Local News

Triangle Comes Through Storms Wet, but Mostly Unscathed

Severe thunderstorms rumbled, roared and brought down trees, but no injuries were reported.

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RALEIGH, N.C. — The Triangle and counties to the west breathed a sigh of relief early Wednesday as a pounding system of thunderstorms and high winds made for the coast, residents began to clean up downed limbs, and power crews tried to rewire thousands of customers whom the storms put in the dark.

A tornado watch issued Tuesday afternoon expired at midnight for central North Carolina, though forecasters said it would stay in effect until 2 a.m. in a few eastern counties as the storms moved through.

At 12:48 a.m., the National Weather Service's Doppler radar indicated a tornado near Jamesville in Martin County, or about 11 miles southwest of Plymouth.

There were widespread reports of downed trees throughout the Triangle and surrounding counties. Some struck houses as they came down, but authorities reported no injuries. A tree struck a house on Vickie Drive in Cary, and another hit a house on West Stallings Street in Clayton.

Several stations reported that winds were near 60 mph when the strongest storm cells went through.

The storms brought drenching rains to many locations, including RDU International Airport, which was good news for the state's drought.The weather caused five to 10 flight delays at the airport, officials said, but operations were expected to catch up after the storms abated.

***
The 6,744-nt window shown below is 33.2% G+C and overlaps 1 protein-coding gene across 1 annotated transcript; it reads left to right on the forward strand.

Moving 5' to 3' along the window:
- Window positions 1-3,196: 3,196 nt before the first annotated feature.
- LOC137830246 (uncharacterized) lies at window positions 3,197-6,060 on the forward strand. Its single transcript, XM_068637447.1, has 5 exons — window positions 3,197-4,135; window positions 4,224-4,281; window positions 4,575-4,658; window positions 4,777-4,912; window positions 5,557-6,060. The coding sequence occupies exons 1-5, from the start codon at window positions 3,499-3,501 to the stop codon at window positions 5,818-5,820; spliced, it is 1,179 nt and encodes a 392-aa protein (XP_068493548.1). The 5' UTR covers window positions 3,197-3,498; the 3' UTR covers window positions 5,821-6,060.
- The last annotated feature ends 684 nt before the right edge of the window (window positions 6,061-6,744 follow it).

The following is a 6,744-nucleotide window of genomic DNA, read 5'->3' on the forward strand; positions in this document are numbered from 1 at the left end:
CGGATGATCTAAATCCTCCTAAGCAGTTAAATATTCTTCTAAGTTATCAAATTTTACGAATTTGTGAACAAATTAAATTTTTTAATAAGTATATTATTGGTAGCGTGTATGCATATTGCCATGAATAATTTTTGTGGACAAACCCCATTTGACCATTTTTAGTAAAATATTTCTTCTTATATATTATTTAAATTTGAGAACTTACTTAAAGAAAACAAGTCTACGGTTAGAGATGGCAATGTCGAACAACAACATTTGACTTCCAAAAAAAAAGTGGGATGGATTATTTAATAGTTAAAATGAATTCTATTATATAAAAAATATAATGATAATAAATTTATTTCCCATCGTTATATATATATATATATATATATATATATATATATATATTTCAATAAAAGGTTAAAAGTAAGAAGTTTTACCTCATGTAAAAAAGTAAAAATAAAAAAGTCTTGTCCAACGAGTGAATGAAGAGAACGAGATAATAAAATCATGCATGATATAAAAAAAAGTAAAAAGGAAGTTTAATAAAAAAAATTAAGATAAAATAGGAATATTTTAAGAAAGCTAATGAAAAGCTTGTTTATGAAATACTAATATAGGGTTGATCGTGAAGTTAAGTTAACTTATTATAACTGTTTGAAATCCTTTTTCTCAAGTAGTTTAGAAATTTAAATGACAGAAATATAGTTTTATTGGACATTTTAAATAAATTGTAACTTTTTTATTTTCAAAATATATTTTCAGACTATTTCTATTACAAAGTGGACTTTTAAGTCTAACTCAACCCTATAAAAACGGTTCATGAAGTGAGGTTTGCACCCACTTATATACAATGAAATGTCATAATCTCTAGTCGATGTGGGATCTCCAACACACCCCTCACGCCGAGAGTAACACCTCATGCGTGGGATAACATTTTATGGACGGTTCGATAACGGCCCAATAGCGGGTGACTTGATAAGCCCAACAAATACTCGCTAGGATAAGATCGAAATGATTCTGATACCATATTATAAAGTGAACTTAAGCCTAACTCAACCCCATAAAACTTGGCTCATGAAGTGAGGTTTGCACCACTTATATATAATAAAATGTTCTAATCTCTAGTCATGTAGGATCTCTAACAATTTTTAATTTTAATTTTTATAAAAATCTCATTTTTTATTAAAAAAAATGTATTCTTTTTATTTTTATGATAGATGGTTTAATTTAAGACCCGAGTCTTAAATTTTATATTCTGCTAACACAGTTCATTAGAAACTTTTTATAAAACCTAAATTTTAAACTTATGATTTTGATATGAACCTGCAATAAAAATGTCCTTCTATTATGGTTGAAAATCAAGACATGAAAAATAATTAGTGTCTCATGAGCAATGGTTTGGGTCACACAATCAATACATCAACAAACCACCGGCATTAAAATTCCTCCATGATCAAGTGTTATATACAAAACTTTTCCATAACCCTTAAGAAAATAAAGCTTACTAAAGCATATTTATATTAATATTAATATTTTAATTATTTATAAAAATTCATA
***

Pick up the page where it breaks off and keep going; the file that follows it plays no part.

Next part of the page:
In counties to the west, where the storms passed through earlier, numerous reports of wind damage were starting to come in, WRAL Meteorologist Mike Maze said. A tree was reported downed on a house at Richardson Avenue near Rembrandt Road in Cumberland County.

Duke Energy reported 45,000 customers were without power. Progress Energy reported 4,300 customers affected in Wake County, about 1,600 affected in North Raleigh and another 1,267 in Chatham County near Fearrington.

RDU rain gauges measured 1.92 inches through 11:30 p.m., and wind gusts topping out at 48 mph.

The first round of storms blew through during the evening rush hour, bringing reports of wind damage and hail in Orange and Guilford counties. The National Weather Service reported three trees downed north of N.C. Highway 157 near Caldwell.

The storms were kicked up by a cold front that was expected to drop temperatures into the upper 40s overnight.

Midday temperatures will climb into the mid 60s Wednesday and Thursday before another chance of rain comes on Friday.



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